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SEA Currents Blog

SEA Currents: Robert C. Seamans


November 04, 2014

Reflections on a Journey

Ray (Lauren) Vogel, B Watch, University of Chicago

image

Right to left: Bryn, Rebeca, Hugh, Holly, Will, Kate, and the sea. Photo credit: Lauren Korth

Current Position
35° 21’ 31.20” S x 174° 57’ 55.20” E

Weather
Cool and very cloudy.  16 degrees C!  Wooowie, are we out of the tropics!

There is something strange and wonderful nowadays about doing something on deck and glancing past your shipmates to see water lying away to the horizon, all around you, always present.  About night watch, when it is so dark and people wear so many layers that you recognize many of them only by voice; when, as soon as they stop talking and fade away to their various tasks, you are left alone, at helm or on lookout, with only the sky and the quiet, rolling ocean, and the ship below you pulling south into the cold.

As we go about our lives on the Robert C. Seamans, the weather is always at our fingertips, wrapped around our bodies, just above our heads.  It determines everything.  While I was growing up, in a society where we often forego the world around us to pay attention to other things, I felt this connection while sailing.  It taught me to dress for weather and look around for wind on city streets as much as on the water.  On our tall ship home, it is not so much a connection but an immersal: we live and breathe weather, every behavior formed by our environment and how our ship and shipmates respond to its conditions.

As we push on towards New Zealand, previously barren water fills with jellyfish and salps and begins to turn from blue to turquoise to green. With the appearance of islands, the swells settle, chop increases, and suddenly there are birds: first a small brown shearwater, then two different species of albatrosses, then all manner of smaller birds.  A large dark one, maybe a petrel, hangs about for a while.  At dusk there’s a sudden flood of gannets, white with large orange heads and black wing tips, a bird that dives to catch fish.  They stay for half an hour as other birds start heading home, then turn to land themselves.  As twilight deepens, many different kinds of smaller birds start streaming across our bow from left to right, towards the closest islands, though some seem unperturbed by the building wind and increasing darkness and make no move to leave.  There is one tiny one that skips itself over the waves like a rock before diving under for food.  Another is dark on its upper side and white on its lower side, so that as it flies back and forth it seems to change color completely depending on which side is facing us.  The albatrosses and shearwaters fell behind early and still in daylight, but stayed long enough to receive some food scraps, which they argued over with creaking croaks.  The albatrosses sounded very funny, and looked extraordinarily beautiful (if you like very large birds with short tails, large heads, heavy pink beaks, and quite beady eyes).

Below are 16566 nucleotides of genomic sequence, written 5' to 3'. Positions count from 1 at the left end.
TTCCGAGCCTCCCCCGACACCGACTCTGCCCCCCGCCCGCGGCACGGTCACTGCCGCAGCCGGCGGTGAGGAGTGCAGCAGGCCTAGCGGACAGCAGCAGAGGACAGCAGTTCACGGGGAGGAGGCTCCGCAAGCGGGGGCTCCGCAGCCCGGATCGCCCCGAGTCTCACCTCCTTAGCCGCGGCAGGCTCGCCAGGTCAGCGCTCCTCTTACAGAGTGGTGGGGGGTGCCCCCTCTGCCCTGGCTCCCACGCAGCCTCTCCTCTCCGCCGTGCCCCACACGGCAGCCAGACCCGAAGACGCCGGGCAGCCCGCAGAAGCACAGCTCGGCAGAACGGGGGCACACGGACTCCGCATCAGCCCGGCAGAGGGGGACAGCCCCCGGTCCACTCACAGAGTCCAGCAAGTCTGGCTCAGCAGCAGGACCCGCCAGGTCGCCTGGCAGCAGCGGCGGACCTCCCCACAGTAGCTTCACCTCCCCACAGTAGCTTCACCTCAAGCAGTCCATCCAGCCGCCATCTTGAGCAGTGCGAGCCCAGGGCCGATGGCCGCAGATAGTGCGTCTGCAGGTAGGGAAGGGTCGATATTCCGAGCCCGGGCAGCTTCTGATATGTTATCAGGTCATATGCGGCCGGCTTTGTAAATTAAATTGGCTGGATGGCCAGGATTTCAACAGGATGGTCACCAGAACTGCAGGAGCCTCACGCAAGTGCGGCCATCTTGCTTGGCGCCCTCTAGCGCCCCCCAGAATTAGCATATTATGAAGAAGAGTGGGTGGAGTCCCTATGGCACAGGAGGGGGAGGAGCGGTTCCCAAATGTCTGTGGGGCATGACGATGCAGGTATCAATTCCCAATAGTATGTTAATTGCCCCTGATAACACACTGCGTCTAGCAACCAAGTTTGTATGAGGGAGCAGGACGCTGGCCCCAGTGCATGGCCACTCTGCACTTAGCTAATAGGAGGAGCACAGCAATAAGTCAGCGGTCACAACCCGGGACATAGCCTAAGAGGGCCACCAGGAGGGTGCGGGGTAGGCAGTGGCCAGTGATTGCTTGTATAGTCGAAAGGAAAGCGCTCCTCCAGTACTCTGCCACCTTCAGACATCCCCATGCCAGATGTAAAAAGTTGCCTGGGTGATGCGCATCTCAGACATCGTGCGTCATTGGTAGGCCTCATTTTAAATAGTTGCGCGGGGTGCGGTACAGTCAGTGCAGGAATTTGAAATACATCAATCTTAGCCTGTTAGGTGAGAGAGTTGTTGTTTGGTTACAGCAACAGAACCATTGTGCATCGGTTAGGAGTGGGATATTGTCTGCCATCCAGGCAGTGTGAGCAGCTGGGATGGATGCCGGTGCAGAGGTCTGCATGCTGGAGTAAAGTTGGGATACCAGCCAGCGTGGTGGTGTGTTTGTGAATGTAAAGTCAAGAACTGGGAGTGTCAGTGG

Darkness brings the first manmade light I’ve seen for a long time: a navigation beacon flashing on a nearby island.  I find myself regretting, watching the sunset over land, that I hadn’t remembered that last night’s sunset was the last we would have at sea.  Already we seem too close to port, all the signs showing that we are coming to the end, and that our bond with the ocean, our complete isolation from all but sea and sky and wind, and each other, is breaking.  But watching the birds shows that we are not alone in being driven by the weather, and that out of sight of land is not the only place this connection to the natural world can flourish.  As the birds move inland, around 90 degrees to the wind direction, the black-white ones fly so that they are vertical wingtip to wingtip.  When their undersides face the wind, they are driven downwind and pushed down in a curve.  When their backs face the wind, they curve up into it.  Like a sailboat tacking back and forth, they flip from side to side as they go, flying in curves to keep course.  A trio of gannets heading in the same direction fly with wings more horizontal, but travel in tandem, wingbeats synchronized, as if using the air currents produced by their leader to ease their flight.

When we return to land and to the lives we have been used to, our habits will likely change.  Wearing five layers, raising and lowering sail, struggling awake at all hours, are, after all, behaviors produced by necessity on board ship, not sought out for their own sake.  But I hope that I take away with me what it was like to live only in the company of the weather, and continue to be aware of it even when not so immersed, to notice what is happening around me in the world I inhabit not just in terms of other people, but in terms of the systems that move and shift things and give the planet life and variety and wonder.

All my love to friends and family!

- Ray (Lauren)

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